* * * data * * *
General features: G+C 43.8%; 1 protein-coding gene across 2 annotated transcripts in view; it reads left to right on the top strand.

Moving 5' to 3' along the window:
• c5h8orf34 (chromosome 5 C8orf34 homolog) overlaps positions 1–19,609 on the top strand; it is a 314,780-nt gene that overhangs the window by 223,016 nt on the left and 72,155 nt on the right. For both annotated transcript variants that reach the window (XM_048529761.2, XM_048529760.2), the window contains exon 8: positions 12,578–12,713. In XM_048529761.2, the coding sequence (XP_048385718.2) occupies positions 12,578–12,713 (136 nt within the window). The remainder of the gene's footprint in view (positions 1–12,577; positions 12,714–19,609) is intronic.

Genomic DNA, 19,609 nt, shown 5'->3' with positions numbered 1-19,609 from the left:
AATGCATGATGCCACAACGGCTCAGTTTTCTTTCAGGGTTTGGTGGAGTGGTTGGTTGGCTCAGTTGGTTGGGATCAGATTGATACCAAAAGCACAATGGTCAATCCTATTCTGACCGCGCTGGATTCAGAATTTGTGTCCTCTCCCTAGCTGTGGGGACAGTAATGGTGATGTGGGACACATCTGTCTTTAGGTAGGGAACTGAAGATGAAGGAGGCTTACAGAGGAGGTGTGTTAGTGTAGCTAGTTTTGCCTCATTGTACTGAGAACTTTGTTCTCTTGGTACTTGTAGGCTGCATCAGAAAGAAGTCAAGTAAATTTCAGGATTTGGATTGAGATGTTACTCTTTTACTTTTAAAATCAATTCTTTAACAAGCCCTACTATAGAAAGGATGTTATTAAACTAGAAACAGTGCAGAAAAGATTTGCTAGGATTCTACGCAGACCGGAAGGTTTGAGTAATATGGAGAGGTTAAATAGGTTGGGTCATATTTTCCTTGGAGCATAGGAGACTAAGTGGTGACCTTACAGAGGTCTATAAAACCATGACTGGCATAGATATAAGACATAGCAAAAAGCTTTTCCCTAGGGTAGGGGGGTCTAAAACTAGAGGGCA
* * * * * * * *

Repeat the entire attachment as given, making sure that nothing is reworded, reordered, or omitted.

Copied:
General features: G+C 43.8%; 1 protein-coding gene across 2 annotated transcripts in view; it reads left to right on the top strand.

Moving 5' to 3' along the window:
• c5h8orf34 (chromosome 5 C8orf34 homolog) overlaps positions 1–19,609 on the top strand; it is a 314,780-nt gene that overhangs the window by 223,016 nt on the left and 72,155 nt on the right. For both annotated transcript variants that reach the window (XM_048529761.2, XM_048529760.2), the window contains exon 8: positions 12,578–12,713. In XM_048529761.2, the coding sequence (XP_048385718.2) occupies positions 12,578–12,713 (136 nt within the window). The remainder of the gene's footprint in view (positions 1–12,577; positions 12,714–19,609) is intronic.

Genomic DNA, 19,609 nt, shown 5'->3' with positions numbered 1-19,609 from the left:
AATGCATGATGCCACAACGGCTCAGTTTTCTTTCAGGGTTTGGTGGAGTGGTTGGTTGGCTCAGTTGGTTGGGATCAGATTGATACCAAAAGCACAATGGTCAATCCTATTCTGACCGCGCTGGATTCAGAATTTGTGTCCTCTCCCTAGCTGTGGGGACAGTAATGGTGATGTGGGACACATCTGTCTTTAGGTAGGGAACTGAAGATGAAGGAGGCTTACAGAGGAGGTGTGTTAGTGTAGCTAGTTTTGCCTCATTGTACTGAGAACTTTGTTCTCTTGGTACTTGTAGGCTGCATCAGAAAGAAGTCAAGTAAATTTCAGGATTTGGATTGAGATGTTACTCTTTTACTTTTAAAATCAATTCTTTAACAAGCCCTACTATAGAAAGGATGTTATTAAACTAGAAACAGTGCAGAAAAGATTTGCTAGGATTCTACGCAGACCGGAAGGTTTGAGTAATATGGAGAGGTTAAATAGGTTGGGTCATATTTTCCTTGGAGCATAGGAGACTAAGTGGTGACCTTACAGAGGTCTATAAAACCATGACTGGCATAGATATAAGACATAGCAAAAAGCTTTTCCCTAGGGTAGGGGGGTCTAAAACTAGAGGGCA